Sunday Times Editor: If You Have Questions About Our Snowden Story, Address Them To UK Government

from the you're-making-this-worse dept

So we already wrote about the absolutely ridiculous Sunday Times piece which claimed that Russia and China had “cracked” the encryption Snowden used on his documents (or, maybe, he gave them to them…) and thus all hell had broken loose and the UK had to remove “agents” from Moscow. Of course there were all sorts of holes in the story, which didn’t make much sense. All of the “evidence” was just anonymous quotes from government officials, much of which contradicted itself. And, of course, there were the outright factual errors. When finally confronted about this, the reporter who wrote the story, Tom Harper, admitted straight up, that he was just “just publishing what we believe to be the position of the British government.” When questioned about the evidence, he said that you shouldn’t challenge him, but the UK government — as if his job as a “reporter” was just to write down what they said, not actually search for the truth.

It appears that this attitude — “we are stenographers for the government, rather than reporters seeking evidence and truth” — comes straight from the top at the Sunday Times. Someone emailed Sunday Times editor Martin Ivens pointing out the many problems with the article, and got a short reply that says that all of these questions should be taken up with the British government, rather than the Sunday Times. Really.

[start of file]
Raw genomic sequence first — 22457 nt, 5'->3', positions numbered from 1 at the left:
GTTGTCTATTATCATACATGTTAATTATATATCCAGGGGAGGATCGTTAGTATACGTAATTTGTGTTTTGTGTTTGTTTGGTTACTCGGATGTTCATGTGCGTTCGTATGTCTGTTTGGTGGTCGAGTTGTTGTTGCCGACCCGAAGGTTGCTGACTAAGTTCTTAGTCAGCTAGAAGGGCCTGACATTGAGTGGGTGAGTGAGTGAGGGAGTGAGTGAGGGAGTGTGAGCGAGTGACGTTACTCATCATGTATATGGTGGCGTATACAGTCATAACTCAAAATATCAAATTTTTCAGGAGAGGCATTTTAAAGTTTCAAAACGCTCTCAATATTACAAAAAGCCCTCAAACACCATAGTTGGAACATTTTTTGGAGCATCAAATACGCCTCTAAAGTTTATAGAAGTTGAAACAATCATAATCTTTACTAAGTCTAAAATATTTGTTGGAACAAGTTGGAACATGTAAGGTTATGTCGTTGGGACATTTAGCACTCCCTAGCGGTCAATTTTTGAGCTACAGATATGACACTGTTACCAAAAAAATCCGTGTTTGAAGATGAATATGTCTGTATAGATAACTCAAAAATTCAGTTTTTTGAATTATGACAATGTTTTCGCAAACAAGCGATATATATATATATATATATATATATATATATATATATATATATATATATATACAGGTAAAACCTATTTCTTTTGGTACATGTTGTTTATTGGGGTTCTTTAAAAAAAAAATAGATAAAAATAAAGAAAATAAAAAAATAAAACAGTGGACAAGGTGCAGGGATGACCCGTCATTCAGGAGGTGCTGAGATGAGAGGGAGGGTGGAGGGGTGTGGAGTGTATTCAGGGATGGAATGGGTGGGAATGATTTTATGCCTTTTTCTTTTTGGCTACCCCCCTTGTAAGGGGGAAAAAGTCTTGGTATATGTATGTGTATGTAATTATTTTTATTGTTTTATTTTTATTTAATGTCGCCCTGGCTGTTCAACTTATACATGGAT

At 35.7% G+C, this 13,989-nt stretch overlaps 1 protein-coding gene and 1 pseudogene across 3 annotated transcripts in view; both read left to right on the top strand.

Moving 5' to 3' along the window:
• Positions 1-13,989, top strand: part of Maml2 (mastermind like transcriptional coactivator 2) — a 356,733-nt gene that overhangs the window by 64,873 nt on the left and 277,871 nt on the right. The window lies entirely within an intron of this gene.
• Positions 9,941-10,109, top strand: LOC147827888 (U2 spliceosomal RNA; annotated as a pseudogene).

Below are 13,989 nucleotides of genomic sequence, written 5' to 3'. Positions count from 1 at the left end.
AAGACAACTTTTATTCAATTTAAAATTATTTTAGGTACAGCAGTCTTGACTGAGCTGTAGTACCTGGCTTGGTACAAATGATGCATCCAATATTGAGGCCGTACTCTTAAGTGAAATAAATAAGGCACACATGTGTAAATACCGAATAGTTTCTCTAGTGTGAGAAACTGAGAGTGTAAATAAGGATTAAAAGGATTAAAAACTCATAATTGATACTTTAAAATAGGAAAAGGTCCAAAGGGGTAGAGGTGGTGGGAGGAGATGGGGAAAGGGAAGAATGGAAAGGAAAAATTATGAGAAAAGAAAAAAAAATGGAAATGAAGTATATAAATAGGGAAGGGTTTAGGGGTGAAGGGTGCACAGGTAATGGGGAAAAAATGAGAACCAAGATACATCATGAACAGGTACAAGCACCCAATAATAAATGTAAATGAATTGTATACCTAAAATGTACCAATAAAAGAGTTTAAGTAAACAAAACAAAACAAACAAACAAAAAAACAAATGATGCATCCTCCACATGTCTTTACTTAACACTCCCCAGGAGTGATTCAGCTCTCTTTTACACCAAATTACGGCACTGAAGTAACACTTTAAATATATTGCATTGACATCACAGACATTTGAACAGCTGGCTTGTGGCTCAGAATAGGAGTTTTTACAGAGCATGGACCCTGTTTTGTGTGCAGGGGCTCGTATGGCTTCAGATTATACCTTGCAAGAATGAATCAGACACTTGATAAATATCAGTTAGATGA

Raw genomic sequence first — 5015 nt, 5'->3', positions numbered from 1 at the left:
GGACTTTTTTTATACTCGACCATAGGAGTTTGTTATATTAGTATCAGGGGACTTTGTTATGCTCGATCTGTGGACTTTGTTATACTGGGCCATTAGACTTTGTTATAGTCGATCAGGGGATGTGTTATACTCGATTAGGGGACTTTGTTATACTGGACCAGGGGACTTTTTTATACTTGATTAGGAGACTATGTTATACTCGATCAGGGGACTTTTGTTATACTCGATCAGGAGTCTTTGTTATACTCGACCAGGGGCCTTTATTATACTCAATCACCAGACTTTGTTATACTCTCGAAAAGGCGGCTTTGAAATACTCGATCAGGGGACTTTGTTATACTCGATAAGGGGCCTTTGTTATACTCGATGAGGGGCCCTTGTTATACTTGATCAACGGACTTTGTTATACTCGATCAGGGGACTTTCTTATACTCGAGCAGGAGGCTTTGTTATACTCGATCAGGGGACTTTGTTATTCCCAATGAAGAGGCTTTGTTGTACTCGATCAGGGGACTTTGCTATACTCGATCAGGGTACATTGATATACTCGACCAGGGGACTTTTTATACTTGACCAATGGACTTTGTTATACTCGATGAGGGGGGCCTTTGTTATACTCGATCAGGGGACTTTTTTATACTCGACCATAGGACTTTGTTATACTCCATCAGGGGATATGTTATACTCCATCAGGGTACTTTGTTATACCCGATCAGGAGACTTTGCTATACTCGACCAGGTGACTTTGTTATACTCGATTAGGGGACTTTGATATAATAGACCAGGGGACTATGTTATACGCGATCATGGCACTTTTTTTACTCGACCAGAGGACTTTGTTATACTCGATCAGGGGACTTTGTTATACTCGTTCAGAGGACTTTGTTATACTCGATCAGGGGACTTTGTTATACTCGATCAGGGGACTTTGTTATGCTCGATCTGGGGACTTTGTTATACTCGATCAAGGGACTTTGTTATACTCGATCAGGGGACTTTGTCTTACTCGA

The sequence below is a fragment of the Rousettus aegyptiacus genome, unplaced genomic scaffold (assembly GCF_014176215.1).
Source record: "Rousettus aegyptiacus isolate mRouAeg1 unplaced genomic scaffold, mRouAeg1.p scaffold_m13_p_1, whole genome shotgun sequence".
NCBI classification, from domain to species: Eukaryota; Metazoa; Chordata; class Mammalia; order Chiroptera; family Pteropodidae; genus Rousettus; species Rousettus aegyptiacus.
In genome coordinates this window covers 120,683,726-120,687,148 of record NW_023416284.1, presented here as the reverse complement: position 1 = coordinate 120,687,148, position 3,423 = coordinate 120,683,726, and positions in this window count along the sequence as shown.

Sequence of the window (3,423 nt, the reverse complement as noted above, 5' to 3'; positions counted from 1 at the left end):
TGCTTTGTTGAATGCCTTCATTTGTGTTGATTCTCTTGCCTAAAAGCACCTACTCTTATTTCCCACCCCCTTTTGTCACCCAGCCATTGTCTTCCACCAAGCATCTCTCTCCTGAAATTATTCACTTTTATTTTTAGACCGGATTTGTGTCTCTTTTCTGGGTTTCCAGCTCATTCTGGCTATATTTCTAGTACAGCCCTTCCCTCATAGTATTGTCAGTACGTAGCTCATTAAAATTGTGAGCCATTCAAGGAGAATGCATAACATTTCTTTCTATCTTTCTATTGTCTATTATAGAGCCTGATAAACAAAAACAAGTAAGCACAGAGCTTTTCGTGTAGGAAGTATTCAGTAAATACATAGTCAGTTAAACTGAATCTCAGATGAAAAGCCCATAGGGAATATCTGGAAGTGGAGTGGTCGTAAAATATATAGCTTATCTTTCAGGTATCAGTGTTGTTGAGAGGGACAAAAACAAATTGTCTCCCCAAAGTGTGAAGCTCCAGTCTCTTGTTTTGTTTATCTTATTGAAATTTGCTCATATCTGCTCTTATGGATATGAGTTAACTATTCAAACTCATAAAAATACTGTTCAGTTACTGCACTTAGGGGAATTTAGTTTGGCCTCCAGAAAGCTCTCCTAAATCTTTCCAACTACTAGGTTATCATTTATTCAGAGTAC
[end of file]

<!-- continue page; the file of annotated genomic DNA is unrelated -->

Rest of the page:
Dear Mr Douglas,

I think you should address your remarks to 10 Downing St. If you think they have lied to us then so be it.

Yours faithfully


There are… so many problems with this, but let’s just address the two big ones. First, in suggesting that they ask the British Government (10 Downing St.), Ivens is flat out admitting what his reporter said earlier in the week: they were just acting as stenographers, and have no independent evidence to back up the story they wrote. That’s not the role of a journalist. A journalist is supposed to be seeking out the truth. Yet, here, Ivens is basically saying that the Sunday Times has no evidence to back up its claims.

The second big problem is the “if you think they have lied to us then so be it.” That, also, is an astounding statement for a journalist to take. If someone tells a journalist that you got a story wrong and your sources lied to you, the last reaction you should have is “so be it.” The reaction should be “oh shit” and then revisiting the issue carefully to make sure you actually got the story right. Instead, here, the Sunday Times position is “meh, who cares.” Incredible.

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Comments on “Sunday Times Editor: If You Have Questions About Our Snowden Story, Address Them To UK Government”

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Anonymous Anonymous Coward says:

Anonymous Source = 10 Downing Street

Did Ivens actually admit that those ‘anonymous sources’ were from 10 Downing Street, or is he such a tool that he does not realize his admission?